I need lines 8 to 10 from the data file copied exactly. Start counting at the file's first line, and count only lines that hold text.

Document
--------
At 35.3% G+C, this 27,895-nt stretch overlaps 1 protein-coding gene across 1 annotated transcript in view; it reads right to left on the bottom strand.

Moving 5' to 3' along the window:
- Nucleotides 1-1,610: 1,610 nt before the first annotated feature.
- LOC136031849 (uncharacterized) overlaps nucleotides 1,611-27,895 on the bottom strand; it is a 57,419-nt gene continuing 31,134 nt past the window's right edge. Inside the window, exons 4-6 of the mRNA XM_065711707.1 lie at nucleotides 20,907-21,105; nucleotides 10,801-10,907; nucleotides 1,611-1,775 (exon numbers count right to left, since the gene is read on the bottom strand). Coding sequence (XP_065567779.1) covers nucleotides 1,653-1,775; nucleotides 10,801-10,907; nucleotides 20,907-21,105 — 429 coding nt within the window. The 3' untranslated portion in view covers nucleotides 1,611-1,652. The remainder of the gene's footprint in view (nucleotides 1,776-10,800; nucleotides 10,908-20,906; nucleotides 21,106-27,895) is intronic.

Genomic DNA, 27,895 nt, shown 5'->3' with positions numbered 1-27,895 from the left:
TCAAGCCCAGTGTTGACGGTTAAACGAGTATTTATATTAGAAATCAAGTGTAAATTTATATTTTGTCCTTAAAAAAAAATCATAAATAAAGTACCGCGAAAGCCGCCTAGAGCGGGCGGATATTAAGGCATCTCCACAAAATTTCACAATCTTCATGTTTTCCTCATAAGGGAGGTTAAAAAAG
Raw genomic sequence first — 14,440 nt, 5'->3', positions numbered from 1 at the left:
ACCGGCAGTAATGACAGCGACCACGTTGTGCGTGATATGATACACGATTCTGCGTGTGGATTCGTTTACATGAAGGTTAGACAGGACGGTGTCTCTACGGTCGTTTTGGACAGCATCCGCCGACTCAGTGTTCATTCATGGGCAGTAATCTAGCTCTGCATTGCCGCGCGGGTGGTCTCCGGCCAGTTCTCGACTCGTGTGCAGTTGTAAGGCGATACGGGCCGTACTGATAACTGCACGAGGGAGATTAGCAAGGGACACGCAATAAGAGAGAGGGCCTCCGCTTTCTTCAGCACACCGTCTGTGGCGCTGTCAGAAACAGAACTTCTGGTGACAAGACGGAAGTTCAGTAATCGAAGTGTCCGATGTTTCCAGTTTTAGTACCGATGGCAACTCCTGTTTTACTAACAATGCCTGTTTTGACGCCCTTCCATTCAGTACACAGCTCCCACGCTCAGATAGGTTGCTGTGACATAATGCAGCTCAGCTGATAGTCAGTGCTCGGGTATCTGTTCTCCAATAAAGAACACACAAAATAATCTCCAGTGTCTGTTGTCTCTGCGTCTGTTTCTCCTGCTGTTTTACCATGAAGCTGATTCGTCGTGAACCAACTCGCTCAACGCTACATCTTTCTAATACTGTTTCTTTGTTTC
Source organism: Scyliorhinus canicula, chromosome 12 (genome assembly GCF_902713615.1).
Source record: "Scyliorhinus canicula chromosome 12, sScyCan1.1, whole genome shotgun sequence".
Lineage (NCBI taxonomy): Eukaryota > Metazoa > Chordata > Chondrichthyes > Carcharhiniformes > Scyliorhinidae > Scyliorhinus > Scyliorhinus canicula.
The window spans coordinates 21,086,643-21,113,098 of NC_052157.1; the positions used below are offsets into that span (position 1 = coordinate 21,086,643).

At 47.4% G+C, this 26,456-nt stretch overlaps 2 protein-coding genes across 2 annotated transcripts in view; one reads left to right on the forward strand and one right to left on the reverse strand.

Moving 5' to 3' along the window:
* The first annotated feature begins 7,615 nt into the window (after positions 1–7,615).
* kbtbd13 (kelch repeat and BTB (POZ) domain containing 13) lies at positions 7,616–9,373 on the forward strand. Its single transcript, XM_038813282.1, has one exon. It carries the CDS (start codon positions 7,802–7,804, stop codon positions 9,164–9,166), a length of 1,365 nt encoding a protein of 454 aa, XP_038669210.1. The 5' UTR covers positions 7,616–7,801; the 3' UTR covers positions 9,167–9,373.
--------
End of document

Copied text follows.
ACCGGCAGTAATGACAGCGACCACGTTGTGCGTGATATGATACACGATTCTGCGTGTGGATTCGTTTACATGAAGGTTAGACAGGACGGTGTCTCTACGGTCGTTTTGGACAGCATCCGCCGACTCAGTGTTCATTCATGGGCAGTAATCTAGCTCTGCATTGCCGCGCGGGTGGTCTCCGGCCAGTTCTCGACTCGTGTGCAGTTGTAAGGCGATACGGGCCGTACTGATAACTGCACGAGGGAGATTAGCAAGGGACACGCAATAAGAGAGAGGGCCTCCGCTTTCTTCAGCACACCGTCTGTGGCGCTGTCAGAAACAGAACTTCTGGTGACAAGACGGAAGTTCAGTAATCGAAGTGTCCGATGTTTCCAGTTTTAGTACCGATGGCAACTCCTGTTTTACTAACAATGCCTGTTTTGACGCCCTTCCATTCAGTACACAGCTCCCACGCTCAGATAGGTTGCTGTGACATAATGCAGCTCAGCTGATAGTCAGTGCTCGGGTATCTGTTCTCCAATAAAGAACACACAAAATAATCTCCAGTGTCTGTTGTCTCTGCGTCTGTTTCTCCTGCTGTTTTACCATGAAGCTGATTCGTCGTGAACCAACTCGCTCAACGCTACATCTTTCTAATACTGTTTCTTTGTTTC
Source organism: Scyliorhinus canicula, chromosome 12 (genome assembly GCF_902713615.1).
Source record: "Scyliorhinus canicula chromosome 12, sScyCan1.1, whole genome shotgun sequence".